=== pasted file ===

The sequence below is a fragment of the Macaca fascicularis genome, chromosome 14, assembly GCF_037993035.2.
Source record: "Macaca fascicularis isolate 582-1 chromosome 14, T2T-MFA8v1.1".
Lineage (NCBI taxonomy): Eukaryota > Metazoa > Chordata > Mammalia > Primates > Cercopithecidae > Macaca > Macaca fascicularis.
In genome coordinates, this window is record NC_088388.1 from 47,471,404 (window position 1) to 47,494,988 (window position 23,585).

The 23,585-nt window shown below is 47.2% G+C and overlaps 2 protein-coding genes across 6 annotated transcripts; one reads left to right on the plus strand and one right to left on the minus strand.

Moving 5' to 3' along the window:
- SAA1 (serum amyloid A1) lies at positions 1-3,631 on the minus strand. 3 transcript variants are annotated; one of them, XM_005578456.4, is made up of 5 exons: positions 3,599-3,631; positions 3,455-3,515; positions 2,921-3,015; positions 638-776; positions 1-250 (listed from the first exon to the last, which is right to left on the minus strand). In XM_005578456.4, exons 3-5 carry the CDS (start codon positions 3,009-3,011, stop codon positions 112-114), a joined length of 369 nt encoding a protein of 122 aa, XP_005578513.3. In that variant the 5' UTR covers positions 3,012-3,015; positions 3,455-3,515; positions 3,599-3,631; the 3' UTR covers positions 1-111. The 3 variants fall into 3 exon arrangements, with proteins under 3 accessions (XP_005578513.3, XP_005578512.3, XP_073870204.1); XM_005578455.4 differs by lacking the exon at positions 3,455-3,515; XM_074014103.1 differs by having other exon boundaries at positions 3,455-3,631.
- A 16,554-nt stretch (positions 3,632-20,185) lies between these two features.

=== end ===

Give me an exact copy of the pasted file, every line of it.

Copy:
The sequence below is a fragment of the Macaca fascicularis genome, chromosome 14, assembly GCF_037993035.2.
Source record: "Macaca fascicularis isolate 582-1 chromosome 14, T2T-MFA8v1.1".
Lineage (NCBI taxonomy): Eukaryota > Metazoa > Chordata > Mammalia > Primates > Cercopithecidae > Macaca > Macaca fascicularis.
In genome coordinates, this window is record NC_088388.1 from 47,471,404 (window position 1) to 47,494,988 (window position 23,585).

The 23,585-nt window shown below is 47.2% G+C and overlaps 2 protein-coding genes across 6 annotated transcripts; one reads left to right on the plus strand and one right to left on the minus strand.

Moving 5' to 3' along the window:
- SAA1 (serum amyloid A1) lies at positions 1-3,631 on the minus strand. 3 transcript variants are annotated; one of them, XM_005578456.4, is made up of 5 exons: positions 3,599-3,631; positions 3,455-3,515; positions 2,921-3,015; positions 638-776; positions 1-250 (listed from the first exon to the last, which is right to left on the minus strand). In XM_005578456.4, exons 3-5 carry the CDS (start codon positions 3,009-3,011, stop codon positions 112-114), a joined length of 369 nt encoding a protein of 122 aa, XP_005578513.3. In that variant the 5' UTR covers positions 3,012-3,015; positions 3,455-3,515; positions 3,599-3,631; the 3' UTR covers positions 1-111. The 3 variants fall into 3 exon arrangements, with proteins under 3 accessions (XP_005578513.3, XP_005578512.3, XP_073870204.1); XM_005578455.4 differs by lacking the exon at positions 3,455-3,515; XM_074014103.1 differs by having other exon boundaries at positions 3,455-3,631.
- A 16,554-nt stretch (positions 3,632-20,185) lies between these two features.